Being a Mom With Postpartum Depression and Anxiety

Leah McNally of Life as Leah, (  is a millennial mom turned blogger and social influencer. She created her instagram account and the page @honestmommin to connect deeper with other mom’s. Leah and her family moved to New Jersey from Florida, when her daughter was 6 months old. This move was the catalyst into connecting more with moms on social media, because she didn’t know anyone in the area. This is her journey with Postpartum depression and anxiety.


I want to start this off by saying if you’ve been struggling with

postpartum issues, you’re not alone.

Having a baby is such a complicated, emotional, transitional roller coaster, and it’s freakin’ hard. I’ve said it before and I’ll say it again, Mommin’ Ain’t Easy! If you want to read my birth story before you get into my Postpartum journey, click here.

It took me a long time to decide to write about my Postpartum struggles. Actually, I’m still questioning it as I type this, but I keep telling myself maybe this can help someone. If you’re that “someone”, I hope this article finds its way to you! You’re not alone, I suffer from Postpartum Depression and Anxiety too.

Can I just say that any form of Postpartum ANYTHING is a real bitch? Excuse my language, but it really angers me that moms in general already have to go through SO much after pregnancy & delivery, adding PPA/PPD to the mix is truly unfair. My heart aches for the moms out there that suffer daily because I understand what you’re going through.

The main reason I’m sharing this besides potentially helping someone else is to bring awareness to Postpartum depression. I know personally,  I thought it was only something that happened immediately or only for a short amount of time. I also didn’t know it can manifest as anxiety instead of “depression.” Women are scared to talk about what’s going on, and I feel it’s important we share hope and strength with one another. I believe we’re stronger together!!

So what IS Postpartum depression? Below are just SOME of the symptoms you could be experiencing. You may feel symptoms immediately, or like myself, after months have passed since becoming a mom. You can feel all of them, a few of them, or even just one of these symptoms.

~ Depressed mood or severe mood swings

~ Excessive crying

~ Severe anxiety or feeling constantly worried

~ Panic attacks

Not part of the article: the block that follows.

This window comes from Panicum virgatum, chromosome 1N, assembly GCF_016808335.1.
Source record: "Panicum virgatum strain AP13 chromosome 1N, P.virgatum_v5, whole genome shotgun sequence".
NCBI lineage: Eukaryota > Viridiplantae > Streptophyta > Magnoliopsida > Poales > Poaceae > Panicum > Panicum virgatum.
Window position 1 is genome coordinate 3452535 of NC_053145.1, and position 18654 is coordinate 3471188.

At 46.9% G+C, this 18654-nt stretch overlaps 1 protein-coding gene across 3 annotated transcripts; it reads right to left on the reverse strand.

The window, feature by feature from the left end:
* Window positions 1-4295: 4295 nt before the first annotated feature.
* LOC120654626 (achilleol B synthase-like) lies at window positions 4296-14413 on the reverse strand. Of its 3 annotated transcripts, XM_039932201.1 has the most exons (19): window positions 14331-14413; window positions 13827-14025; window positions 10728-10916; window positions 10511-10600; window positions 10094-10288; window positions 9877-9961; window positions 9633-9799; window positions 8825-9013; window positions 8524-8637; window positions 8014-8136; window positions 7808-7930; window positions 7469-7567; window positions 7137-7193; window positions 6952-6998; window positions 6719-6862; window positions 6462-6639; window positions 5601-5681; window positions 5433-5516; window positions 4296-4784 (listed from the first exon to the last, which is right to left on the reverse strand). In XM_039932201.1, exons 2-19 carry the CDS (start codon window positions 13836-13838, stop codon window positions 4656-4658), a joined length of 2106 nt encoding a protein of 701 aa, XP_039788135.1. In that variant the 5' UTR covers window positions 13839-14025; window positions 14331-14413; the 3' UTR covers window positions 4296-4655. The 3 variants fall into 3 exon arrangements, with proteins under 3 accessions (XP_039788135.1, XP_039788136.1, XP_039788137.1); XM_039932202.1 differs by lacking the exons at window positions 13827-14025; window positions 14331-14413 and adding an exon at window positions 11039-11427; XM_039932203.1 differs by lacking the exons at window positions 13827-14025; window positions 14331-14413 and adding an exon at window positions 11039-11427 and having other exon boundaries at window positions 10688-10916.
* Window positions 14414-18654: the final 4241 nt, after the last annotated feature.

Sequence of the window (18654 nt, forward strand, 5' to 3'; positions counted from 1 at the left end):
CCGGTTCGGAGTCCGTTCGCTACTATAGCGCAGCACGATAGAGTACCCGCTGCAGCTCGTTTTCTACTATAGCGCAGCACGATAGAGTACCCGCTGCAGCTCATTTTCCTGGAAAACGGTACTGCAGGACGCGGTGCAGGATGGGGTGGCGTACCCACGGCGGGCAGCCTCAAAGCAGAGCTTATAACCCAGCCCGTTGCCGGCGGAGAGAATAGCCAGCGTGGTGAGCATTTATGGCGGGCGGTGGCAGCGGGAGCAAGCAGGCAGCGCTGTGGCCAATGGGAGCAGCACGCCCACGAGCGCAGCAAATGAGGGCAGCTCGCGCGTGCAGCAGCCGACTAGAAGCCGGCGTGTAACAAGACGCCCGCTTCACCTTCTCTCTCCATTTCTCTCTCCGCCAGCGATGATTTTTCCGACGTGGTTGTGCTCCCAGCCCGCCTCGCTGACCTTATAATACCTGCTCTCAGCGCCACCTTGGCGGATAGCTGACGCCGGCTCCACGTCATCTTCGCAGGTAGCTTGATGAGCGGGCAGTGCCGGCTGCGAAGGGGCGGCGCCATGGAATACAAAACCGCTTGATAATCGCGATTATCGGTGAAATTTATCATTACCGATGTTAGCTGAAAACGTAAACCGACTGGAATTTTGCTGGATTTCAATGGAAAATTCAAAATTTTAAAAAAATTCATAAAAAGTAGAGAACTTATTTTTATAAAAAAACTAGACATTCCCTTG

~ Difficulty bonding with your baby

~ Withdrawing from family and friends

~ Loss of appetite, or eating much more than usual

~ Inability to sleep (insomnia) or sleeping too much

~ Overwhelming fatigue or loss of energy

~ Reduced interest and pleasure in activities you used to enjoyable

~Extreme irritability and anger

~Fear that you’re not a good mom

~ Feelings of worthlessness, shame, guilt or inadequacy

~ Diminished ability to think clearly, concentrate. or make decisions

~Thoughts of harming yourself or your baby

~Recurrent thoughts of death or suicide

~ You feel like you have to be doing something ALL the time

~ You don’t have the energy to do anything at all

~ You are worried about literally everything

~ You feel a sense of dread like something terrible is going to happen


~ You know something is wrong. You may not know you have a mood or anxiety disorder,

but you know the way you are feeling is NOT right.

~ You think you’ve “gone crazy.”

~ You are afraid that this is your new reality and that you’ve lost the “old you” forever

~ You’re scared that if you reach out to people they will judge you, or that you will have your baby taken away

Are you thinking “wow? I have a lot of those things going on, maybe I DO have postpartum depression??” because that’s what I did when I realized my anxiety wasn’t just “normal” mom fears. Or maybe I was in denial that I struggled with Postpartum depression longer than I realized. I’m not sure really, but I do know that a lot of those symptoms I’ve experienced. Honestly, learning more almost gave me a sense of relief because it’s pretty normal amongst women. Isn’t that weird? More than 3 MILLION women a year experience some form of PPD but it’s rarely spoken about? Why is that?

We need to change that for the sake of our daughter’s and the future mother’s out there. Other women need to know that they’re not alone. We need to stand together, rise together.